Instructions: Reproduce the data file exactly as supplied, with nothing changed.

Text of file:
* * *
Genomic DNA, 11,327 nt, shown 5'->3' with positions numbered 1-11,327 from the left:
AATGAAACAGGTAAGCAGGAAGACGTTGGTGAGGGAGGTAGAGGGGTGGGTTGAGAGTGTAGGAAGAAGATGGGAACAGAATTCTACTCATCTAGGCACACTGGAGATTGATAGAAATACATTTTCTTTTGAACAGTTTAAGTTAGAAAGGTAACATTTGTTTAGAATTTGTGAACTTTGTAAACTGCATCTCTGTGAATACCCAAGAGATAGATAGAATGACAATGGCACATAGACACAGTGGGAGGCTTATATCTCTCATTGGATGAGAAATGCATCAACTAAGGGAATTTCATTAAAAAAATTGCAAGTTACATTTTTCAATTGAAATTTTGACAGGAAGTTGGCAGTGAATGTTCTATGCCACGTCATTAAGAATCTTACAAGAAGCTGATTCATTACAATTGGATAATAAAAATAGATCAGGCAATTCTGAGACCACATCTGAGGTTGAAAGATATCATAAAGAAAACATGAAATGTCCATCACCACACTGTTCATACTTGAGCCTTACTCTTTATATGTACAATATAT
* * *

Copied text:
Genomic DNA, 11,327 nt, shown 5'->3' with positions numbered 1-11,327 from the left:
AATGAAACAGGTAAGCAGGAAGACGTTGGTGAGGGAGGTAGAGGGGTGGGTTGAGAGTGTAGGAAGAAGATGGGAACAGAATTCTACTCATCTAGGCACACTGGAGATTGATAGAAATACATTTTCTTTTGAACAGTTTAAGTTAGAAAGGTAACATTTGTTTAGAATTTGTGAACTTTGTAAACTGCATCTCTGTGAATACCCAAGAGATAGATAGAATGACAATGGCACATAGACACAGTGGGAGGCTTATATCTCTCATTGGATGAGAAATGCATCAACTAAGGGAATTTCATTAAAAAAATTGCAAGTTACATTTTTCAATTGAAATTTTGACAGGAAGTTGGCAGTGAATGTTCTATGCCACGTCATTAAGAATCTTACAAGAAGCTGATTCATTACAATTGGATAATAAAAATAGATCAGGCAATTCTGAGACCACATCTGAGGTTGAAAGATATCATAAAGAAAACATGAAATGTCCATCACCACACTGTTCATACTTGAGCCTTACTCTTTATATGTACAATATAT